In humans, increases in life expectancy in the past century have been ascribed overwhelmingly to reductions in environmental causes of mortality that are extrinsic to the aging process. Longevity in evolutionary terms is difficult to reconcile with the findings, in recent decades, that, in humans, both mortality and disability rates have dropped for all older men and women, across virtually all social classes and ethnic groups, and in most developed and developing countries. It is possible that other factors, in addition to "physical fitness and reproductive capability," may be subject to positive selection such as the "grandparents hypothesis," that is, the important contribution of the grandparents in raising the young (Chapters 2 and 5). Comparison of life spans of several species (selective longevity) may show some differences in longevity and allow us to draw some relationships between the life span and the selected physiologic characteristics (physiological correlates of longevity).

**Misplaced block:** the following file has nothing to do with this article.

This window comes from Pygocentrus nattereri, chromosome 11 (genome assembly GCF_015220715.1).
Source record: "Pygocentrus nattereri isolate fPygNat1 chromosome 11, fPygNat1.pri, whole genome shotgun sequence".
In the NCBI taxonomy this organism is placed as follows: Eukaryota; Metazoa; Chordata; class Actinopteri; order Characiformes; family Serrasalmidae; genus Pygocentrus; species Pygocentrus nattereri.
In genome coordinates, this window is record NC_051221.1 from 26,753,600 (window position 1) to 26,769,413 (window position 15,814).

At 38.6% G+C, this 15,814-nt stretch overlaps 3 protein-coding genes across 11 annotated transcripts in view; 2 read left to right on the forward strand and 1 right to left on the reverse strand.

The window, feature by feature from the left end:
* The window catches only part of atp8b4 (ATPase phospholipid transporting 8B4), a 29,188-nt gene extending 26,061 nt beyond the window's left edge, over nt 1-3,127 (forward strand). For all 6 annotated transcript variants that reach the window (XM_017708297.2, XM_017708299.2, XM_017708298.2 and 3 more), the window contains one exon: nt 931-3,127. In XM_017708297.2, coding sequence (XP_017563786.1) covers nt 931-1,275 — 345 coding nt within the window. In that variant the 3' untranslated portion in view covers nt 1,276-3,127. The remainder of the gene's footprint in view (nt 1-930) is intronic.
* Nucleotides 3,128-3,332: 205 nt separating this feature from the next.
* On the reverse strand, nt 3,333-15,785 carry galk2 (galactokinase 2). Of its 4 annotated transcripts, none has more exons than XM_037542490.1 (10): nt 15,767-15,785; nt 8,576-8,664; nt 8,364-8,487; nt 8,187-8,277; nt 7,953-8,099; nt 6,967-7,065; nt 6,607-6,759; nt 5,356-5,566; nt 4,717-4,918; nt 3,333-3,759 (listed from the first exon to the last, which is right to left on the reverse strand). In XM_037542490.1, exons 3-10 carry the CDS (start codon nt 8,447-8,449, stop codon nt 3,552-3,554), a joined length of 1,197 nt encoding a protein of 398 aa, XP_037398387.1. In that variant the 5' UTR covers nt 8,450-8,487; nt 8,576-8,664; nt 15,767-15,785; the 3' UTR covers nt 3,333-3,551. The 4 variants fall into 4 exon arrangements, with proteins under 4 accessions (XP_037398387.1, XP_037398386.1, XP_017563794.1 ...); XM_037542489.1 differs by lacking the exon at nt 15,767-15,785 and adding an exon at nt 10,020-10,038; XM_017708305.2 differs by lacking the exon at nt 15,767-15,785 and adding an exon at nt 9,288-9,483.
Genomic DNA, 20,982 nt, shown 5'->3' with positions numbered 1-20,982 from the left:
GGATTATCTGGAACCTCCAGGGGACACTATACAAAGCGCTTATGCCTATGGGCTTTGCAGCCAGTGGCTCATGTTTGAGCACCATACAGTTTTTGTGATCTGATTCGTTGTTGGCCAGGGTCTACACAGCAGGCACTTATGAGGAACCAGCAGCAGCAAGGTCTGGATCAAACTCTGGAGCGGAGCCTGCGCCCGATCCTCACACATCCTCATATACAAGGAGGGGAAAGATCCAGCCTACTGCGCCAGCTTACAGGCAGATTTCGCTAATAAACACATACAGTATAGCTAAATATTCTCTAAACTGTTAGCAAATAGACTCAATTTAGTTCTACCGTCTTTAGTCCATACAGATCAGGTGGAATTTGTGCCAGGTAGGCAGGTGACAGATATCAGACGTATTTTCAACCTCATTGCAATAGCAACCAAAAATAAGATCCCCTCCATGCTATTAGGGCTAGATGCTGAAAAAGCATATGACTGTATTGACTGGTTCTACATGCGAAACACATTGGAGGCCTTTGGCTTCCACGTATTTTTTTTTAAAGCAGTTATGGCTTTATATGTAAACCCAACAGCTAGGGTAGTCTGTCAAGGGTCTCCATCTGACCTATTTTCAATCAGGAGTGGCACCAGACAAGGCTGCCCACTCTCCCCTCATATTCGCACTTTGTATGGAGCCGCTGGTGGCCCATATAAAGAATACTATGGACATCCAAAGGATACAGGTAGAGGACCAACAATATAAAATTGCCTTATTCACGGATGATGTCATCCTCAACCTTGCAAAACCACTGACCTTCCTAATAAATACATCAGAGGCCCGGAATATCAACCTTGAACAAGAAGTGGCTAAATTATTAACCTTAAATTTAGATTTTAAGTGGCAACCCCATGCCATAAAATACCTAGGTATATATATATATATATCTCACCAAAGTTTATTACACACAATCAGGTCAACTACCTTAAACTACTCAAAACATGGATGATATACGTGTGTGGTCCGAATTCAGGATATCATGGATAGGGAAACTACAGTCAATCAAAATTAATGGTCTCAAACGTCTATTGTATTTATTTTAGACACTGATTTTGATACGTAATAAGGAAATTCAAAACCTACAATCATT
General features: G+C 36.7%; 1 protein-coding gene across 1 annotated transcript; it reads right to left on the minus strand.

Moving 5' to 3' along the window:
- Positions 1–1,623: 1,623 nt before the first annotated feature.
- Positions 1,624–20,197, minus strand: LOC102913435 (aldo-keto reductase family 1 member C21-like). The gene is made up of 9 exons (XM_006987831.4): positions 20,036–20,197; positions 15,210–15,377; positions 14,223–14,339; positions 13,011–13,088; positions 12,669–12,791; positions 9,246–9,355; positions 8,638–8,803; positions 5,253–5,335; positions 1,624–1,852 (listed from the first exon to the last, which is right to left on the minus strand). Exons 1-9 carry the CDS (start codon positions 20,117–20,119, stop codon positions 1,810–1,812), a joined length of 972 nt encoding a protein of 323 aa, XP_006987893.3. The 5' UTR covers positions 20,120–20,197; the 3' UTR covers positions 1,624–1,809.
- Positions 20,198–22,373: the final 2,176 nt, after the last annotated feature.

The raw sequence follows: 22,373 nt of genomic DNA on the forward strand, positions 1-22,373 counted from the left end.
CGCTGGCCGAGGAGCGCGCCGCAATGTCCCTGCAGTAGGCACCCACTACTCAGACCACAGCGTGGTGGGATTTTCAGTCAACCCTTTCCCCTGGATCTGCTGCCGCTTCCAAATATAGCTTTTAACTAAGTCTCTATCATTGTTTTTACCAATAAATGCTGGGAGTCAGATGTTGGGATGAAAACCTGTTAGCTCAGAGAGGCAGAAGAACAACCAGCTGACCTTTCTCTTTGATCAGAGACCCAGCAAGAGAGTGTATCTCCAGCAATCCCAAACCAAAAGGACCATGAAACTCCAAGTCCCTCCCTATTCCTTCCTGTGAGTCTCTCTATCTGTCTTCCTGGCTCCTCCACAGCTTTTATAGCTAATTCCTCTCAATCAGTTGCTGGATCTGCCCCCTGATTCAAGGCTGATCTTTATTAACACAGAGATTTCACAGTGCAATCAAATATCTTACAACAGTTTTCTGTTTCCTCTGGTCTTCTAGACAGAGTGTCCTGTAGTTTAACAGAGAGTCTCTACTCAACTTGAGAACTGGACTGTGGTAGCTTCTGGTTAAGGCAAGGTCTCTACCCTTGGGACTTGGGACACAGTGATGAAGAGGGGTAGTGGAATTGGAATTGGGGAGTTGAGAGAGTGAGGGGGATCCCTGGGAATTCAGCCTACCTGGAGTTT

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For centuries, ever since the legendary Ponce de Leon went searching for the elusive Fountain of Youth, people have been looking for ways to slow down the aging process. Medical science has made great strides in keeping people alive longer by preventing and curing disease, and helping people to live healthier lives. Average life expectancy keeps increasing, and most of us can look forward to the chance to live much longer lives than our ancestors.